Cairo is a city of splendor and spectacle, long celebrated as much for its warmth and bustling street life as for the legacy of its tumultuous past. Yet for the countless visitors who fall under its spell . . . .
Less than ten years after the death of the Prophet Muhammad, the new religion of Islam arrived in Egypt with the army of Amr ibn al-As in AD 639. Amr immediately established his capital at al-Fustat, just south of modern Cairo, and there he built Africa's first mosque, one still in regular use today . . . .
From the Journey of the Holy Family to the Present Day
Gawdat Gabra and Gertrud J.M. van Loon
With over 300 full-color photographs, this is the first fully illustrated book devoted to Christian houses of worship in Egypt. The text incorporates the latest research to complement the broad geographic . . . .
Combining mouthwatering recipes with a fresh, contemporary design,
The Taste of Egypt brings the sophisticated colors and flavors of Egyptian and Middle Eastern cuisine to the modern home kitchen in unpretentious, down-to-earth style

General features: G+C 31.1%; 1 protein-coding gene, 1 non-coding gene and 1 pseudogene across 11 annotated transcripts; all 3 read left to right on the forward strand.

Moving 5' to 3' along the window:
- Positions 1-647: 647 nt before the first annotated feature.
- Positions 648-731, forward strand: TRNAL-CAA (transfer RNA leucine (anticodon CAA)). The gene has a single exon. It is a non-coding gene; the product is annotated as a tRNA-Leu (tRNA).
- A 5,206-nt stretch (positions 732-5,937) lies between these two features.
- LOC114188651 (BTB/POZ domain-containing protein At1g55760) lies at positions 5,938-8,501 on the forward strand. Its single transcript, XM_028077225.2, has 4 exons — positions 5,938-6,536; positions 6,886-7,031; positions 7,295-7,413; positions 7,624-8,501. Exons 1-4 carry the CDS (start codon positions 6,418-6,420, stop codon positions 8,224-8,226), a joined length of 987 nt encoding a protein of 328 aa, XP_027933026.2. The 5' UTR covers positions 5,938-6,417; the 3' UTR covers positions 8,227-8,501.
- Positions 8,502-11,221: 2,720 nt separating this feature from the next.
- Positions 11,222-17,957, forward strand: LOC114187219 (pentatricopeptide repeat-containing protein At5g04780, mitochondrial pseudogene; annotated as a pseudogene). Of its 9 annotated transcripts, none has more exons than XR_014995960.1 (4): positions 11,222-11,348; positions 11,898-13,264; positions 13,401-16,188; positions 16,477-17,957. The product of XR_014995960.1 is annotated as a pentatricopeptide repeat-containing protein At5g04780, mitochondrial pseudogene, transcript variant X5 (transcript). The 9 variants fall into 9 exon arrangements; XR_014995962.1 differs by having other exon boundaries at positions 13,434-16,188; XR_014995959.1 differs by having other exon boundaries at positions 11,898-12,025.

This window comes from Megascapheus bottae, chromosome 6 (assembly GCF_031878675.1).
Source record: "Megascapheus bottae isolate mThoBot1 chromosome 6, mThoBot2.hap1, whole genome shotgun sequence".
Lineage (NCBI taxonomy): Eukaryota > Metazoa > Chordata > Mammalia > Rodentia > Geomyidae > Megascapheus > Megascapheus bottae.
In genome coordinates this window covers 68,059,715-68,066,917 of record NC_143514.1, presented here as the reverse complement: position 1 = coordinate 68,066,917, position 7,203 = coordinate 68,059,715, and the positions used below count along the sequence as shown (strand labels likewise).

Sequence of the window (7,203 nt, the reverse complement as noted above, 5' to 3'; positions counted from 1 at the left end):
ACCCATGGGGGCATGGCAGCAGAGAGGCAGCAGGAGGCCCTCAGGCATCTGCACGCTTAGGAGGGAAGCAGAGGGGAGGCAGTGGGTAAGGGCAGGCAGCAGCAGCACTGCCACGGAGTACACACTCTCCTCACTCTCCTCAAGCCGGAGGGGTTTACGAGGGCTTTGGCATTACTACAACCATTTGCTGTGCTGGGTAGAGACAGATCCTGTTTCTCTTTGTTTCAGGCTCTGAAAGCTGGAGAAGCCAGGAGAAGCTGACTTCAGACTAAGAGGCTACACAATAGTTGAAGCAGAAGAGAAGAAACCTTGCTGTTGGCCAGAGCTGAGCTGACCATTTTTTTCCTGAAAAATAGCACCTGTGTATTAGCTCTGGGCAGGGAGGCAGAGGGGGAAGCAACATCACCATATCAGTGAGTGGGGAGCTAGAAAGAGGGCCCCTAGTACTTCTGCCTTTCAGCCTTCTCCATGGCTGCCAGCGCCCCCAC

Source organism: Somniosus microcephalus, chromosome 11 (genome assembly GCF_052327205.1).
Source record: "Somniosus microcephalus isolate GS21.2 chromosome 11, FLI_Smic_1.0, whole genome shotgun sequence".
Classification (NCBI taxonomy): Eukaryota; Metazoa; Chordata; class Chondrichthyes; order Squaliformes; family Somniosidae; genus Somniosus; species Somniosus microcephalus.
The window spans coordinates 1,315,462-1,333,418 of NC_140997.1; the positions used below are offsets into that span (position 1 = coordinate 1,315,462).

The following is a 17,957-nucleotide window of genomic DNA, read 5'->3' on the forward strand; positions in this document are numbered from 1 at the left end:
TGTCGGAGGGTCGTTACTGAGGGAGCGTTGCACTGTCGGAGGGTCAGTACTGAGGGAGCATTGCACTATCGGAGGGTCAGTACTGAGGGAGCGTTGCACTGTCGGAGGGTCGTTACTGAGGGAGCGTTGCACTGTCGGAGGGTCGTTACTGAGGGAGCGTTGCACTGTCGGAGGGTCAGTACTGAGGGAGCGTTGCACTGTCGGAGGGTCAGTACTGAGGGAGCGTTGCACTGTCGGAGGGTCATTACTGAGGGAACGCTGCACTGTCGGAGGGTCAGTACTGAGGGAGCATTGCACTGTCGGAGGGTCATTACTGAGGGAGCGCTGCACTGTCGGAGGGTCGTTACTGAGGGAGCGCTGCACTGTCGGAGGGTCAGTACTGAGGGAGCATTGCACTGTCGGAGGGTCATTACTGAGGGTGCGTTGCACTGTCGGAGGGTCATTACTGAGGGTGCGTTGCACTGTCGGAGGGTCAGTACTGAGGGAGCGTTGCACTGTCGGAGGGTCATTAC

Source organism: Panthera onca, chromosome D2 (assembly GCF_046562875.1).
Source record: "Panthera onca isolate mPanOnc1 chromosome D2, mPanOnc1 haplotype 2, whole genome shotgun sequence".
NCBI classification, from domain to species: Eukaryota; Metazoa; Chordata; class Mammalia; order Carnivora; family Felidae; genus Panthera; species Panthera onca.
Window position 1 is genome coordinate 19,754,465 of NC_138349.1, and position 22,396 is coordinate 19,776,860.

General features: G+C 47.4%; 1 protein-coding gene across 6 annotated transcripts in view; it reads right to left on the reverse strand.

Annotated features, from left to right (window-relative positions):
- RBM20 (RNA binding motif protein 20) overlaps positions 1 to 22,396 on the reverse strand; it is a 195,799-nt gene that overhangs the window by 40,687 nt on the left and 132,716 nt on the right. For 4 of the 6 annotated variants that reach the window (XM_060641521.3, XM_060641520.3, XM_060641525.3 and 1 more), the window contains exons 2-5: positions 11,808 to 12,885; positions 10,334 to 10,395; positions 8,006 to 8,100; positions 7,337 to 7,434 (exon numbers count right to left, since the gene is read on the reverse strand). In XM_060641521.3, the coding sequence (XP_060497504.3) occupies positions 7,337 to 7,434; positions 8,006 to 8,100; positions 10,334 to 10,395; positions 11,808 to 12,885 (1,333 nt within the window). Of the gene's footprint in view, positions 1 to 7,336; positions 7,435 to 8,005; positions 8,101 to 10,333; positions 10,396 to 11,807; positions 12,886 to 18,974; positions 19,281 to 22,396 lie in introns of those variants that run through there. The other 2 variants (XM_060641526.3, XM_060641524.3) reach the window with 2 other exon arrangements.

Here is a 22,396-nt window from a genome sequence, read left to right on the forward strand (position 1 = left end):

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Siwa is a remote oasis deep in the heart of the Egyptian desert near the border with Libya. Until an asphalt road was built to the Mediterranean coast in the 1980s, its only links to the outside world were by arduous camel tracks. As a result of this isolation, Siwa developed a unique culture manifested in its crafts of basketry, pottery . . . .
Alexandria has had a checkered history since its foundation by Alexander the Great in 331 B.C. From its glorious days as the intellectual center of the Hellenistic and early Christian world, it declined into a near-forgotten backwater with a population of only a few thousand at the time of the French invasion of 1798 . . . .
The Egyptian Museum houses the world's greatest collection of Egyptian treasures and antiquities, tens of thousands of stunning and fascinating objects dating from the earliest Predynastic times right through to the Greek and Roman Periods. Visitors to this great storehouse may become easily overwhelmed by the vast number of objects on display . . . .